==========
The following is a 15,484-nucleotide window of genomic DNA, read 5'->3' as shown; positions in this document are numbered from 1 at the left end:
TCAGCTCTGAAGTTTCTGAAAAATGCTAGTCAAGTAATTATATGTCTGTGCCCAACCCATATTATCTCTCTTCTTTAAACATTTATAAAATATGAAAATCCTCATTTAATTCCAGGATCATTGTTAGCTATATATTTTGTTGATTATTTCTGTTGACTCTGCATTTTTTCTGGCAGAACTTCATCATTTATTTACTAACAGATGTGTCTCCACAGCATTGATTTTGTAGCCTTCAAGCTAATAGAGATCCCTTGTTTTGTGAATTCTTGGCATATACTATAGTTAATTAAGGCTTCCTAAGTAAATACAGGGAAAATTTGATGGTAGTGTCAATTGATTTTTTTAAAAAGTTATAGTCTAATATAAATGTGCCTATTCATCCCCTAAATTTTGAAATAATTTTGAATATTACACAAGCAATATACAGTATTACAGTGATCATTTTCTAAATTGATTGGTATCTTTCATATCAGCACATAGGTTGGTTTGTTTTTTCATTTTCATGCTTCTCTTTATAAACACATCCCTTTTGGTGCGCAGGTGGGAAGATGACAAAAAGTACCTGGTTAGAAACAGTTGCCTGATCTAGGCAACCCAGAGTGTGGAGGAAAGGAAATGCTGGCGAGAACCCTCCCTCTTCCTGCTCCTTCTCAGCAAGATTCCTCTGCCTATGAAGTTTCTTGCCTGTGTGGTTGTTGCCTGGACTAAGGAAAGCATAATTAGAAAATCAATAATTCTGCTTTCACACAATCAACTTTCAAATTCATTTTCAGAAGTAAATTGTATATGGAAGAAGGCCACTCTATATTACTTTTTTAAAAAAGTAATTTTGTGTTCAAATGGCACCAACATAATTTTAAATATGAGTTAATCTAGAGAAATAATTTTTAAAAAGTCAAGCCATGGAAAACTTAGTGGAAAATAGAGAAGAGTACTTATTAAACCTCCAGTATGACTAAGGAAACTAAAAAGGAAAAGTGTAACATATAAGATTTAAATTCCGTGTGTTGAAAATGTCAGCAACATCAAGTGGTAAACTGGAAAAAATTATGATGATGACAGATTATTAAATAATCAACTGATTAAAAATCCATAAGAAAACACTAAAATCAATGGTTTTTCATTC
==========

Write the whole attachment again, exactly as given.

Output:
The following is a 15,484-nucleotide window of genomic DNA, read 5'->3' as shown; positions in this document are numbered from 1 at the left end:
TCAGCTCTGAAGTTTCTGAAAAATGCTAGTCAAGTAATTATATGTCTGTGCCCAACCCATATTATCTCTCTTCTTTAAACATTTATAAAATATGAAAATCCTCATTTAATTCCAGGATCATTGTTAGCTATATATTTTGTTGATTATTTCTGTTGACTCTGCATTTTTTCTGGCAGAACTTCATCATTTATTTACTAACAGATGTGTCTCCACAGCATTGATTTTGTAGCCTTCAAGCTAATAGAGATCCCTTGTTTTGTGAATTCTTGGCATATACTATAGTTAATTAAGGCTTCCTAAGTAAATACAGGGAAAATTTGATGGTAGTGTCAATTGATTTTTTTAAAAAGTTATAGTCTAATATAAATGTGCCTATTCATCCCCTAAATTTTGAAATAATTTTGAATATTACACAAGCAATATACAGTATTACAGTGATCATTTTCTAAATTGATTGGTATCTTTCATATCAGCACATAGGTTGGTTTGTTTTTTCATTTTCATGCTTCTCTTTATAAACACATCCCTTTTGGTGCGCAGGTGGGAAGATGACAAAAAGTACCTGGTTAGAAACAGTTGCCTGATCTAGGCAACCCAGAGTGTGGAGGAAAGGAAATGCTGGCGAGAACCCTCCCTCTTCCTGCTCCTTCTCAGCAAGATTCCTCTGCCTATGAAGTTTCTTGCCTGTGTGGTTGTTGCCTGGACTAAGGAAAGCATAATTAGAAAATCAATAATTCTGCTTTCACACAATCAACTTTCAAATTCATTTTCAGAAGTAAATTGTATATGGAAGAAGGCCACTCTATATTACTTTTTTAAAAAAGTAATTTTGTGTTCAAATGGCACCAACATAATTTTAAATATGAGTTAATCTAGAGAAATAATTTTTAAAAAGTCAAGCCATGGAAAACTTAGTGGAAAATAGAGAAGAGTACTTATTAAACCTCCAGTATGACTAAGGAAACTAAAAAGGAAAAGTGTAACATATAAGATTTAAATTCCGTGTGTTGAAAATGTCAGCAACATCAAGTGGTAAACTGGAAAAAATTATGATGATGACAGATTATTAAATAATCAACTGATTAAAAATCCATAAGAAAACACTAAAATCAATGGTTTTTCATTC